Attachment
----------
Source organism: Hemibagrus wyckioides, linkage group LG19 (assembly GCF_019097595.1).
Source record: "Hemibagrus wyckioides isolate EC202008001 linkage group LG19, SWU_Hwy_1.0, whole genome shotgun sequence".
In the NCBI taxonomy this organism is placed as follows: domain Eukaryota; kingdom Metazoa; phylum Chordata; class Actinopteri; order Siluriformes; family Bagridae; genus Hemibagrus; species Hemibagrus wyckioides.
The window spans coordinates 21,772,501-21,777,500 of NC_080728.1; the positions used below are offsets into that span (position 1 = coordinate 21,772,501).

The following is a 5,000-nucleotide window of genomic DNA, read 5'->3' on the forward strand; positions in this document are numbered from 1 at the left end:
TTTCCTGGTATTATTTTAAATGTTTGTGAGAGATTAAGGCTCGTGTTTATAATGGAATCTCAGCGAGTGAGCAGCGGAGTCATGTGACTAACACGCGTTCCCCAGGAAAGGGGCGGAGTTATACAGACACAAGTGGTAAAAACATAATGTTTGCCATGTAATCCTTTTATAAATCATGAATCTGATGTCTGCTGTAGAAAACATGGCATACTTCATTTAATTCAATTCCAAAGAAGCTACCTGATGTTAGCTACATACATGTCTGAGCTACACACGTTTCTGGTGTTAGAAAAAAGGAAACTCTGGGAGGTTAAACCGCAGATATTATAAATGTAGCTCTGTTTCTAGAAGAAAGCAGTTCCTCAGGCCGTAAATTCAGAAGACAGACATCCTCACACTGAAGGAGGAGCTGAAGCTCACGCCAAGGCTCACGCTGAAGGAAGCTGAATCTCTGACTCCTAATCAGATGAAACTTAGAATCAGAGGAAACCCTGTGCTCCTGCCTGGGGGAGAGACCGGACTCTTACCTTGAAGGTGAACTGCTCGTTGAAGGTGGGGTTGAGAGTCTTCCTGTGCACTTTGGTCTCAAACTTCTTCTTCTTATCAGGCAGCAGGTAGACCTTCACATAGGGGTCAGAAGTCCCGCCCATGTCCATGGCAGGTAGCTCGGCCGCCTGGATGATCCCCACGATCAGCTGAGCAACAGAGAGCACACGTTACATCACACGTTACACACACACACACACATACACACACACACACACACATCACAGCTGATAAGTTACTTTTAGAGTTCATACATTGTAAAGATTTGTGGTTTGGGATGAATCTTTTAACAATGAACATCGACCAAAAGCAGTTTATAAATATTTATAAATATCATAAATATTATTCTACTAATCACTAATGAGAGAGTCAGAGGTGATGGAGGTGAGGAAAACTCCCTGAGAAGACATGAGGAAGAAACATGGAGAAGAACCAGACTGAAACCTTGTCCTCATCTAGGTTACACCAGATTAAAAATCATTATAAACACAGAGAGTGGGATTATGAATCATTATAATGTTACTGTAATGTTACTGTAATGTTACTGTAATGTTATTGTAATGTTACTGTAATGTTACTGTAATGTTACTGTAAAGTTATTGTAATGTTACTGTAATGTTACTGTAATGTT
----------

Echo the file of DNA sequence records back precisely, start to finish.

Source organism: Hemibagrus wyckioides, linkage group LG19 (assembly GCF_019097595.1).
Source record: "Hemibagrus wyckioides isolate EC202008001 linkage group LG19, SWU_Hwy_1.0, whole genome shotgun sequence".
In the NCBI taxonomy this organism is placed as follows: domain Eukaryota; kingdom Metazoa; phylum Chordata; class Actinopteri; order Siluriformes; family Bagridae; genus Hemibagrus; species Hemibagrus wyckioides.
The window spans coordinates 21,772,501-21,777,500 of NC_080728.1; the positions used below are offsets into that span (position 1 = coordinate 21,772,501).

The following is a 5,000-nucleotide window of genomic DNA, read 5'->3' on the forward strand; positions in this document are numbered from 1 at the left end:
TTTCCTGGTATTATTTTAAATGTTTGTGAGAGATTAAGGCTCGTGTTTATAATGGAATCTCAGCGAGTGAGCAGCGGAGTCATGTGACTAACACGCGTTCCCCAGGAAAGGGGCGGAGTTATACAGACACAAGTGGTAAAAACATAATGTTTGCCATGTAATCCTTTTATAAATCATGAATCTGATGTCTGCTGTAGAAAACATGGCATACTTCATTTAATTCAATTCCAAAGAAGCTACCTGATGTTAGCTACATACATGTCTGAGCTACACACGTTTCTGGTGTTAGAAAAAAGGAAACTCTGGGAGGTTAAACCGCAGATATTATAAATGTAGCTCTGTTTCTAGAAGAAAGCAGTTCCTCAGGCCGTAAATTCAGAAGACAGACATCCTCACACTGAAGGAGGAGCTGAAGCTCACGCCAAGGCTCACGCTGAAGGAAGCTGAATCTCTGACTCCTAATCAGATGAAACTTAGAATCAGAGGAAACCCTGTGCTCCTGCCTGGGGGAGAGACCGGACTCTTACCTTGAAGGTGAACTGCTCGTTGAAGGTGGGGTTGAGAGTCTTCCTGTGCACTTTGGTCTCAAACTTCTTCTTCTTATCAGGCAGCAGGTAGACCTTCACATAGGGGTCAGAAGTCCCGCCCATGTCCATGGCAGGTAGCTCGGCCGCCTGGATGATCCCCACGATCAGCTGAGCAACAGAGAGCACACGTTACATCACACGTTACACACACACACACACATACACACACACACACACACATCACAGCTGATAAGTTACTTTTAGAGTTCATACATTGTAAAGATTTGTGGTTTGGGATGAATCTTTTAACAATGAACATCGACCAAAAGCAGTTTATAAATATTTATAAATATCATAAATATTATTCTACTAATCACTAATGAGAGAGTCAGAGGTGATGGAGGTGAGGAAAACTCCCTGAGAAGACATGAGGAAGAAACATGGAGAAGAACCAGACTGAAACCTTGTCCTCATCTAGGTTACACCAGATTAAAAATCATTATAAACACAGAGAGTGGGATTATGAATCATTATAATGTTACTGTAATGTTACTGTAATGTTACTGTAATGTTATTGTAATGTTACTGTAATGTTACTGTAATGTTACTGTAAAGTTATTGTAATGTTACTGTAATGTTACTGTAATGTT